By Erin Pringle

Mother says to my brother, Go play outside.

My brother says, But there aren’t any children left.

Mother says, Stay out of the forest or you will get lost. My eyes can’t see far. Stay in the backyard.

My brother obeys, screen door banging behind him. I start to follow.

No, Mother says. Stay and help me bake a cake for your brother. My fingers are crooked from age and cannot grasp well.

Why are we baking a cake?

Tomorrow is his birthday. But he is not to eat sugar or his pancreas will die.

I am his mother. Tomorrow is his birthday. It will be a special day and so he can eat sugar. Crack those eggs. Add them to the mixture.

I do.

Check the oven to see if it is hot enough.

It is, Mother.

She slides the cake pan into the oven. She sits at the kitchen table and falls asleep because she is very old.

I run outside.

My brother calls my name.

I follow my name to him.

He stands at the edge of the forest. His face is blank, unblinking. Like one of my dolls. I do not like my dolls because they ask questions I have no answers for. Like, who carved our pretty wooden doll beds? Or, what is that booming in the distance?

He points.

A shovel leans against a tree. Beside the blade is earth and roots. The roots like Mother’s fingers. The earth is piled. Two holes. Very deep. I can’t see the bottoms.

My brother asks, What do you see?

Someone’s been digging.

Indeed, he says.  My brother says indeed instead of yes. He reads many books.

Have you been digging, Brother?

No. What is our mother doing?

She is napping. A cake is baking because tomorrow is your birthday.

Tomorrow is not my birthday, he says. I will surely die if I eat that cake.

Mother said tomorrow is special so sugar is allowed.

I look into the holes. What do you bury in holes so deep? I ask.

Bodies, my brother says. He walks into the forest. Bring the shovel, he says. I do. It is tall and heavy.

We walk deeper. My brother raises his hand. He takes the shovel. He digs. He wipes his forehead with his sleeve.

That is not good manners, I say.

He climbs into the hole. He climbs back out, a dress in his arms. Do you remember our sister? he asks.

Yes. She combed my hair one hundred strokes before bed. She left for school in the city.

My brother lays her on the ground. Her dress faded pink. He digs into the other pile.

Those are very fresh, he says.

He climbs in and out.

Do you remember our brother? he asks.

He carried me on his back like a horse. He left to open a business in the city.

My brother lays our brother next to our sister in the faded dress.

We walk further. My brother digs. Do you remember our other sister?


She sewed your baby clothes. She told me fairy tales. Mother said she ran away.

My brother props her against a tree. She has two brown braids. Her eyes are large and dark.

My brother digs.

This must be Father, he says, peering into the hole. This hole is deeper than the others. He climbs in. He weeps. He hugs the bones. The bones crumble. He screams.

Why are you screaming? I ask.

Leave me, he says.

No. I ask my sister for her leg. A moth winks in her eye. Thank you, I say. Then I hold her leg over the hole.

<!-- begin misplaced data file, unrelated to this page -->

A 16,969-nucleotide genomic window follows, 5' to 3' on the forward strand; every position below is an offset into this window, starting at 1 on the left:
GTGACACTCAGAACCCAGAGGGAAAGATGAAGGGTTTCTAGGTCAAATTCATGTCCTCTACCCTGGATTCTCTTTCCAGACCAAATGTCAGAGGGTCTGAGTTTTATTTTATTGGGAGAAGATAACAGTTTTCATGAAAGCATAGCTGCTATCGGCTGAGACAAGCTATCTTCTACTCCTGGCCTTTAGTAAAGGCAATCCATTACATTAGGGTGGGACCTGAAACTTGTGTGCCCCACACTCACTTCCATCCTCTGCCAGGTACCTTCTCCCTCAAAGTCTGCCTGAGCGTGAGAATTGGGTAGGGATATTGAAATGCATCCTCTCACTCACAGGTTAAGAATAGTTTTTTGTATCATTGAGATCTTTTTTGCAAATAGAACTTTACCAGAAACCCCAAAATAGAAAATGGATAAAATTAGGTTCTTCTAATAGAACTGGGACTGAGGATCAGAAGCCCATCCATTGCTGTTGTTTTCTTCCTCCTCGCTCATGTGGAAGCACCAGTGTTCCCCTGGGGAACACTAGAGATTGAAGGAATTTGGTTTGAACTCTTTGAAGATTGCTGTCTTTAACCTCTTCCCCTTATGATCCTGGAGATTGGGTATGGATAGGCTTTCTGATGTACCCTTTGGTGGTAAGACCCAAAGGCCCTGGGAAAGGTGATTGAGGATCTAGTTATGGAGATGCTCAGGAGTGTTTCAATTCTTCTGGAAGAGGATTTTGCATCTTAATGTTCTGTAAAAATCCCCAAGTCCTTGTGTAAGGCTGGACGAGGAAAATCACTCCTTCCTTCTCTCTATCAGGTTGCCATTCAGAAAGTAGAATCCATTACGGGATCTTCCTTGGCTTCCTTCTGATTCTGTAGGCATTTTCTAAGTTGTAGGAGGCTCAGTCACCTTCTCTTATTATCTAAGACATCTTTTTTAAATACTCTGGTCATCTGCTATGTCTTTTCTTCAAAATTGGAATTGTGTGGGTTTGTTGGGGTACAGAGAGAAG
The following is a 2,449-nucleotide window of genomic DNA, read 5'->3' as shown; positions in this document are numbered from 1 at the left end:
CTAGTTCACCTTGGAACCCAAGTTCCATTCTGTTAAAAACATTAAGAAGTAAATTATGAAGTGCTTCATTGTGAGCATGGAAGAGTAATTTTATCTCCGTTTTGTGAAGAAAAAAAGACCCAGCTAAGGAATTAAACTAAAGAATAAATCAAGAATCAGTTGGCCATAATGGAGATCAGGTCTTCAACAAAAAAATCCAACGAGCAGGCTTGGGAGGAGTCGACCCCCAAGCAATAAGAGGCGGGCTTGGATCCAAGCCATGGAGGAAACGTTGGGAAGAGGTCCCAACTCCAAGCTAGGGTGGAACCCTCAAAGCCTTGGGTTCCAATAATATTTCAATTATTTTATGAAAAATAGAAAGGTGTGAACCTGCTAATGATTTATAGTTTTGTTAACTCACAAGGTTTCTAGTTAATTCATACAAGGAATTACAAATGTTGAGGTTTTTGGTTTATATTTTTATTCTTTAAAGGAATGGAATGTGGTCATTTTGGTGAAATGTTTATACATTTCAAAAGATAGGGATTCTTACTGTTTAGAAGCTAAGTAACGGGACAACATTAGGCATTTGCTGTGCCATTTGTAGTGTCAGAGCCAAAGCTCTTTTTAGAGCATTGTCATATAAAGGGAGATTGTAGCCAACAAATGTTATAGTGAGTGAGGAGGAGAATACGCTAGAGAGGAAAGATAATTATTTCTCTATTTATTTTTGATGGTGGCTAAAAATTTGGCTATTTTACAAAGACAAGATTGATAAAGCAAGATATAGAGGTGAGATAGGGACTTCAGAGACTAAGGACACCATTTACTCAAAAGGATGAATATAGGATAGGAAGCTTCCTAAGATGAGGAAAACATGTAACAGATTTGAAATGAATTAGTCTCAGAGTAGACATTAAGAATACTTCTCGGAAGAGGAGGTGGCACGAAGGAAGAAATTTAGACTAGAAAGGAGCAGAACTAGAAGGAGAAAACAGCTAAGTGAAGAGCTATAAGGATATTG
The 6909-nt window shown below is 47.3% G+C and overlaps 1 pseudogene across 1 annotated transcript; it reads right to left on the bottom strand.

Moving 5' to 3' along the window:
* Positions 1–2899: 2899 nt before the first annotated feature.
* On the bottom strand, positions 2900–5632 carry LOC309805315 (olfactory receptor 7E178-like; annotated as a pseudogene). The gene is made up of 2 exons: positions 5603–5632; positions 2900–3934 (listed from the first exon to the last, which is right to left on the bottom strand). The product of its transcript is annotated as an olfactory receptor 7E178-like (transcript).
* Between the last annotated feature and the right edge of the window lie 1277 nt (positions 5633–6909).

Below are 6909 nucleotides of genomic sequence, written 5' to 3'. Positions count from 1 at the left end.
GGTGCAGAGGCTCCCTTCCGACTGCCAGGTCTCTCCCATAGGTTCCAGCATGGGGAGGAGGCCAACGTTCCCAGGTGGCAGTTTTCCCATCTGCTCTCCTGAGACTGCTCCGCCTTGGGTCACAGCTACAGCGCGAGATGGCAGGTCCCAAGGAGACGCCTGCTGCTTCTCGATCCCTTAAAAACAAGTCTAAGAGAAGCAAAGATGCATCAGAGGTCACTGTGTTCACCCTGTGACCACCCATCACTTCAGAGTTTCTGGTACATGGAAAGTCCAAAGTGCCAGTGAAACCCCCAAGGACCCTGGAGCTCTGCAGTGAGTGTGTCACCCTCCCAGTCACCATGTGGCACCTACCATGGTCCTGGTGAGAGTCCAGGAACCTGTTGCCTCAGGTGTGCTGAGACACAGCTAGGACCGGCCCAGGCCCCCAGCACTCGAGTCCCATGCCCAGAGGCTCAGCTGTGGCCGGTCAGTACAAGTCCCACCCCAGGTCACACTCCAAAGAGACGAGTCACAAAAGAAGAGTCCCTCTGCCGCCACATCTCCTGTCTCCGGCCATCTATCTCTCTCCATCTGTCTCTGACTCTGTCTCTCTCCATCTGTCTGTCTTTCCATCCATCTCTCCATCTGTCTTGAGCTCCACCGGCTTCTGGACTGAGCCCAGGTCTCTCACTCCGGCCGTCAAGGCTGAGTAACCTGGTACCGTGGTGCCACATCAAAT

Take this, I say to my brother.

I wave it around in case his eyes are getting bad like Mother’s. Take this and climb out, I say. He does. We give our sister back her leg.

Our mother calls our names.

My brother says, Our mother is old.

Her glasses are very thick, I say.

Tomorrow is not my birthday. She will tell you I am leaving for the city. This is not true. Do not tell her what we found.

Blankets are piled in the wheelbarrow so we drag our sister who left for school and our brother who left for business back to the house. They lose a few bones. Their hair drags. We are out of breath. We take them to our room and dress them in our clothes. They lean against each other in the closet as we sleep.

In the morning, Mother calls our names into the kitchen. We follow. Every counter is full of chocolate, gumdrops, small cakes. The biggest cake is yellow and on the table. Mother sings Happy Birthday.

Wish your brother a happy birthday, she says.

What if it isn’t his birthday?

Brother kicks me under the table.

Why would I bake a cake if today wasn’t? Mother says.

I shrug.

Mother slices two pieces onto our plates. Eat.

My brother says, I can’t have sugar.

This is your special day, our mother says. You have my permission.

We pretend to eat the cake. We hide each bite in our pockets.

My brother says, I wish our brother and sisters were here to celebrate. And Father.

Our mother’s shoulders shake. She says, I thought you’d forgotten. You never ask about them.

You told us where they went, my brother says. We believed you.

Our mother says, You are old enough to know now. And your sister is young enough to forget. You have heard me speak of the war.

My brother nods so I do too.

It came to the city. They died. They are buried in the forest.

But what about Father? my brother asks.

He died of sadness.

We are sleepy, Mother, my brother says. I must rest before I go to the war.

She follows us to our bedroom. She tucks us in. She shuts the door. Her footsteps go back to the kitchen. We roll out of bed and carry our brother and sister from the closet. We tuck them in. We kiss their foreheads. Then we hide in the closet. Our mother returns and leans over our bed. She clutches our wrists. She holds a mirror over our mouths. She leaves then wheels in the wheelbarrow. She picks us up. You are so light, she says. We follow her into the backyard. To the edge of the forest. She carries us into the holes with deep bottoms. Then she shovels earth over us. We do not protest. She sings Happy Birthday. We hear bombs. She apologizes for not singing a better song. She sits between us all through the night.


Originally appeared in Lake Effect, now in her collection The Floating Order (Two Ravens Press 2009)